Getting back though to Mr. Multz and his statement that QSAs are responsible for all breaches, let us see how that plays out with a few breaches.

During the Target breach, it was the QSA that was socially engineered and gave away the keys to the kingdom and missed all of the alerts generated by the FireEye software.  At Neiman Marcus, it was the QSA that missed the alerts for 60+ days that the malware was reinstalling nightly.  It was the QSA that swapped out the points of interaction (POI) at Barnes & Noble for malware infested POI.

Sorry Mr. Multz, but it was employees and/or contractors at all of these organizations, not the QSA that had a part in these breaches and all breaches for that matter.  I really do not see how you can hold a QSA responsible for the inaction and errors of employees/contractors.  Organizations are not going to pay to have QSAs on site, 24×7, to babysit all of their employees to maintain compliance with PCI or any other compliance program.  Not only that, no security framework is ever going to stop breaches, all they do is hopefully minimizing the impact when a breach occurs.

However, Mr. Multz was not done.

“The PCI Requirements were created so that organizations would focus on securing their networks, but many assessors only focus on meeting the requirements rather than security.”

From this statement it is painfully obvious that Mr. Multz does not understand what an assessment is about and how the assessment process works.  The job of a QSA is to execute the tests as defined in the PCI DSS Reporting Template and report the results of that testing – nothing more, nothing less.  Organizations are judged by a QSA as compliant with the PCI DSS whether they are just squeaking by or if they have a full on security program next to none.  Organizations do not get “extra credit” or “atta boys” if they have gone beyond the requirements.

While the original intent of the standards was to focus on securing cardholder data, that got morphed by the wonderfully misdirected marketing job that was done by certain card brands before the PCI standards came together.  For those of us around the security industry more than a decade ago, we advised Visa and MasterCard to stop pushing their cardholder information security program (CISP) and site data protection (SDP) standards as “The Way” that was going to stop breaches.  We explained that, properly implemented, CISP and SDP should minimize the number of PANs obtained, but it would not completely stop breaches.  It was only recently that the card brands started to realize this fact and stop pushing the PCI standards as a panacea of security.  If you have noticed with the rollout of EMV, Visa, MasterCard and the PCI SSC have stated that EMV is not a “silver bullet” solution and in other statements stated there are no “silver bullet” solutions.  That is a long way from a decade ago when their security standards were sold as the “be all to end all” for stopping breaches.  Unfortunately for QSAs everywhere, that message is out there and we have to deal with it every day.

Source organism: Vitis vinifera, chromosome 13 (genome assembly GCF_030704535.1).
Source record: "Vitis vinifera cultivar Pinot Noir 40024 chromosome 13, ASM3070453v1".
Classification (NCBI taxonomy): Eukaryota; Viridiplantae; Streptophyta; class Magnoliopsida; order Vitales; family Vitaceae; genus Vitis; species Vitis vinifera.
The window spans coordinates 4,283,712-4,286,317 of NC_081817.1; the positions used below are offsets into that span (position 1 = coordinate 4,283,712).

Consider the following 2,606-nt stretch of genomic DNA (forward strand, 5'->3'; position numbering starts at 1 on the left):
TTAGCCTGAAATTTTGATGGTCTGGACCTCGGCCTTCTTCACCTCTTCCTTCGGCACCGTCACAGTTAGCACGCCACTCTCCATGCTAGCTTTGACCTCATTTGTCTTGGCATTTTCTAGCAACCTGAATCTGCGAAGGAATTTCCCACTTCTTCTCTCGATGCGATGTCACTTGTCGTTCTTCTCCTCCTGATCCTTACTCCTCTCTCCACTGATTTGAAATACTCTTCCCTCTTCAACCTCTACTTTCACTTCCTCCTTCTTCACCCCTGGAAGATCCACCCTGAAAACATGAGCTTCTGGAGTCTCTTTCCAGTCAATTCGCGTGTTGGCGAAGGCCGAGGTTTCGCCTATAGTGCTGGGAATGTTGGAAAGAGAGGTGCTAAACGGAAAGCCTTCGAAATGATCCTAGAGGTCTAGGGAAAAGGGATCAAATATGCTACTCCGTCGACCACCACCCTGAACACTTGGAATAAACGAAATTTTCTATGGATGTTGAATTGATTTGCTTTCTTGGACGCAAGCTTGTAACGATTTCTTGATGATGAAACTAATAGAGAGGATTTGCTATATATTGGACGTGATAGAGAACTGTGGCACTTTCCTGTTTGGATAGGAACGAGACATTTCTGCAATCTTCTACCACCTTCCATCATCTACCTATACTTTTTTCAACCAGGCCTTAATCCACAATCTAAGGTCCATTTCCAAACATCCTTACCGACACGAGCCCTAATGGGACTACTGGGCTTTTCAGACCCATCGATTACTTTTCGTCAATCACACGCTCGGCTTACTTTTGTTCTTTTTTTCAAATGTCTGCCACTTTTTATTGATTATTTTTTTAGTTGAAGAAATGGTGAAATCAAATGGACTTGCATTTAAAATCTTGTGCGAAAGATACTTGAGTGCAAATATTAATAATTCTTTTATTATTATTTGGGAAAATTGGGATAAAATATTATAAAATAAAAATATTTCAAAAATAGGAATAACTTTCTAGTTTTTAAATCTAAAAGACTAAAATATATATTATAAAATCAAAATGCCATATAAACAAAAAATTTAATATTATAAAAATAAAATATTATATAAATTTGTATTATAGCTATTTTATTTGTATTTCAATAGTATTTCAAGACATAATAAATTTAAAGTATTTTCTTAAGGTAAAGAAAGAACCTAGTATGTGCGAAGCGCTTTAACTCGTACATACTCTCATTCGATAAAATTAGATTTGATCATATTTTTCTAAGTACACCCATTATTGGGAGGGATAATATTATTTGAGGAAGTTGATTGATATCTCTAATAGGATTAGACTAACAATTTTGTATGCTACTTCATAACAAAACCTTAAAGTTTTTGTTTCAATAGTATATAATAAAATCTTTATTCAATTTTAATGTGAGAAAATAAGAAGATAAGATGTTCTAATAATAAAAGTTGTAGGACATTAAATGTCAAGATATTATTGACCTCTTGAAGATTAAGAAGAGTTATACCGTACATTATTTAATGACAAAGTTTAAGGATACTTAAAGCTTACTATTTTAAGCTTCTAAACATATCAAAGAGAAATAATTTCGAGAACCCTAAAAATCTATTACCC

All of this is not to say that QSAs cannot and do not make recommendations to organizations regarding their security programs and how and where it needs to improve.  I constantly make suggestions during my PCI assessments on how my client needs to improve their security posture.  However, it is ultimately up to the organization to put such changes in place, not the QSA’s responsibility.  If an organization chooses inaction, I will bring it up again and again.  But as the old proverb states, “you can lead a horse to water, but you cannot make them drink”.